For nearly 30 years, Elena Keating made a career helping low-income Americans find and keep affordable housing. Now, she's the one struggling.
Keating, 48, used to make about $33 an hour as a housing counselor and assistant affordable housing coordinator for a small California city. But she's been out of work for the past nine months. Now she can't afford to pay $2,000 dollars in mortgage and property taxes each month without a California program that helps struggling homeowners. She barely covers her health insurance, bills and living expenses with the $900 unemployment insurance check she gets every two weeks.
"You don't want to be 48, asking your 80-something parents for help," said Keating, who lives in a three-bedroom house in Marin County, Calif. "There's a time every month where it's very scary and I have nothing. Right now I have $40 until my next check, which will be here on the 25th."
Keating is one of millions in this country just scraping by. Forty-five percent of Americans lack basic economic security, or the ability to pay for necessities like housing, utilities, food, health care, child care and transportation, according to a report released Monday by the nonprofit Wider Opportunities for Women.
The findings, which are based on working age adults' earnings and household incomes, underscore earlier research suggesting the federal poverty rate, announced at 15 percent by the Census Bureau on Tuesday, underestimates the true number of struggling Americans.
“The poverty rate is a very blunt tool. Although it does tell us about different demographic groups, it doesn’t really go much beyond that,” Shawn McMahon, acting president and CEO of WOW, told The Huffington Post. “It’s very important to focus on people who are living above the poverty rate but still lack the means for security. And there are millions of them.”
Indeed, in 615 cities across the country it takes a total income of at least twice the federal poverty line for a family with three or fewer children to afford basic expenses, according to a budget calculator developed by the Economic Policy Institute, a left-leaning think tank, earlier this year.
The official poverty measure, which is sometimes criticized for ignoring critical information like location and the cost of housing, is determined using the price of certain food staples nationwide and adjusting for inflation.
The large share of the population struggling to pay bills includes Americans of all types, the WOW report found. More than one-fifth of homes headed by a college graduate and 24 percent of Americans working full-time can't make ends meet, according to the report. Those statistics indicate that economic insecurity extends beyond the unemployed or little-educated, McMahon said.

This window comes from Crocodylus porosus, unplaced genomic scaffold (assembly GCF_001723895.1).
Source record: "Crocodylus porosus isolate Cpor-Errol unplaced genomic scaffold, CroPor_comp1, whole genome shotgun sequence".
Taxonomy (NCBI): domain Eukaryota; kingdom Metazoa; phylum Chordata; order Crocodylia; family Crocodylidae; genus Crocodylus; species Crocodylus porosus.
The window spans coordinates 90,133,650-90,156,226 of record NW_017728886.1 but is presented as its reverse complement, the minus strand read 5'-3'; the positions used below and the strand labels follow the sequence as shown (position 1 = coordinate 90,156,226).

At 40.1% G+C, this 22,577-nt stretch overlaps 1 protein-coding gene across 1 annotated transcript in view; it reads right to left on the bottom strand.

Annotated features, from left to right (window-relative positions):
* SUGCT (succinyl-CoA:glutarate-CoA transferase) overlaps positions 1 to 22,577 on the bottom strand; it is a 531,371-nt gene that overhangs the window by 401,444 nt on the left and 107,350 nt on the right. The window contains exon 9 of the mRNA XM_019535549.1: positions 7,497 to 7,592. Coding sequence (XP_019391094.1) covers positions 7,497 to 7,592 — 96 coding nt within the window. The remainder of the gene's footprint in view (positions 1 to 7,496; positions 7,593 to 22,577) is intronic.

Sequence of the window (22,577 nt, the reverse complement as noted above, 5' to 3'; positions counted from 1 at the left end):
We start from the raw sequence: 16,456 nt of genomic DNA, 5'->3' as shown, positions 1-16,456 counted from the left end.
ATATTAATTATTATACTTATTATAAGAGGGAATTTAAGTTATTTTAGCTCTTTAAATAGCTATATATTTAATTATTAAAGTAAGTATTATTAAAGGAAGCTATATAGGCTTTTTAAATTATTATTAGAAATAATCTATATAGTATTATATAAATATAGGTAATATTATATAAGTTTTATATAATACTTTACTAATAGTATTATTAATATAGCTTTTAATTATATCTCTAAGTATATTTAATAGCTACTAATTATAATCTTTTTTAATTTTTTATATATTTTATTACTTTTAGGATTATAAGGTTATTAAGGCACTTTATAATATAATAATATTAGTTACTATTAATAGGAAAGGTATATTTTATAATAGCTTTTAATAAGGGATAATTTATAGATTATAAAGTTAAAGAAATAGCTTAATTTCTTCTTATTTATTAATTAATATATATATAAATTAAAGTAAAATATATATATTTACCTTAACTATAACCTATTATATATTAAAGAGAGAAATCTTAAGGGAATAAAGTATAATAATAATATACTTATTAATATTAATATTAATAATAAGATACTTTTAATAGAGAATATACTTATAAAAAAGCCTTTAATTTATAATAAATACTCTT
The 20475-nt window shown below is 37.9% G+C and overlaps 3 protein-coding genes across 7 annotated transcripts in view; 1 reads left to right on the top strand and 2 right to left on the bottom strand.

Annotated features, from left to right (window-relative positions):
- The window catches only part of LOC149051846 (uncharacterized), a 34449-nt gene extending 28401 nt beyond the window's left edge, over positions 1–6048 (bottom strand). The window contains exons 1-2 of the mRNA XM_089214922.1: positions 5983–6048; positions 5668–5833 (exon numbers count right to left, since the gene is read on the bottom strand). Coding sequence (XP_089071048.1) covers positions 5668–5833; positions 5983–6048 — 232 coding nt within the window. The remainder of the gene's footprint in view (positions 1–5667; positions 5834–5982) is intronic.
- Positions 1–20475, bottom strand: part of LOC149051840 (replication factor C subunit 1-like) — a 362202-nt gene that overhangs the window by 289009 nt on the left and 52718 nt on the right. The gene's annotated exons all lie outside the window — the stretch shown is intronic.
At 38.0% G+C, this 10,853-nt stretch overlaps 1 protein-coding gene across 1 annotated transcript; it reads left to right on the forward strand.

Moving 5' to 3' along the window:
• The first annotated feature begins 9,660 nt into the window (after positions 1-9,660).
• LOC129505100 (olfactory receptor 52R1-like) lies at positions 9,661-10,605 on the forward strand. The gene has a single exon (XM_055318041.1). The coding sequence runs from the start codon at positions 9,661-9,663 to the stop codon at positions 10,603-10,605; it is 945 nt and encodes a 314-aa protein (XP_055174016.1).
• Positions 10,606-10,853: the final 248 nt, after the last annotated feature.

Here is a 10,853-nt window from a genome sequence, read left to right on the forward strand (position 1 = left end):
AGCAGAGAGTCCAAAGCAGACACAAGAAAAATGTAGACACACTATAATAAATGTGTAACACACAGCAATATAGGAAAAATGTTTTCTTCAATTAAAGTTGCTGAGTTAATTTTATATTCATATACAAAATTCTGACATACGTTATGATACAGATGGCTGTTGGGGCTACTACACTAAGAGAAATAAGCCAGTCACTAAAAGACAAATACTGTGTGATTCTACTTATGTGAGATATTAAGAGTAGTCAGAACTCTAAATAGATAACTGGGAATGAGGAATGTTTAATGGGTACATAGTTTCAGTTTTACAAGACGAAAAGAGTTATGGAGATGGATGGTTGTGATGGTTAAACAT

The low-wage recovery is largely to blame, McMahon said. Half of all jobs created in the past three years were in low-wage industries such as food services, according to a recent report from economists at the Royal Bank of Scotland.
Tyi Jones is all too familiar with this phenomenon. The 24-year-old Brooklyn resident has worked at a slew of retailers, including Victoria's Secret, Urban Outfitters and Forever 21. Jones said that at every outlet, she made slightly above the minimum wage, which wasn't enough to cover the nearly $1,000 she needed to pay rent, transportation and food costs. Like Keating, she sometimes ends up turning to Mom and Dad for help.
"We get into these quick jobs, just to get the quick money and then the money goes quickly," Jones said. She's now working at a Lego store in Manhattan, making $11 per hour -- way more than in her previous jobs. Though her situation is better than before, Jones, who had to drop out of college in part because she couldn't pay the bills, says money is still tight.
"I'm learning how to balance it," said Jones, who uses public assistance to cover some of her food costs. "I just have rent really to focus on, Metrocards and eating. I always know how to calculate how many hours I need to work in two weeks to save up enough."
As recent fast food worker protests across the country and battles in Congress show, raising wages may be an uphill battle. But one factor contributing to rising economic insecurity could be eliminated relatively quickly: Health care costs. Though President Barack Obama’s health care reform act has had little impact yet, better access to affordable health insurance could help lift many Americans out of a situation where they’re struggling to make ends meet, according to McMahon.
Still, McMahon said he doesn’t expect the economic insecurity rate, which has gone up steadily for the past several years, to tick down anytime soon. That rate is perhaps a better measure of the impact of the Great Recession than the poverty rate, which has declined and held steady since the height of the downturn in 2008.
“That casts a shadow of doubt over our common conceptions of the middle class,” McMahon said. “Middle class is generally thought of as the majority of Americans who live somewhere between poverty and being wealthy, but this suggests a paradigm that involves those who are secure and those who are not secure. That’s a different mental model and a different way of looking at the U.S. population.”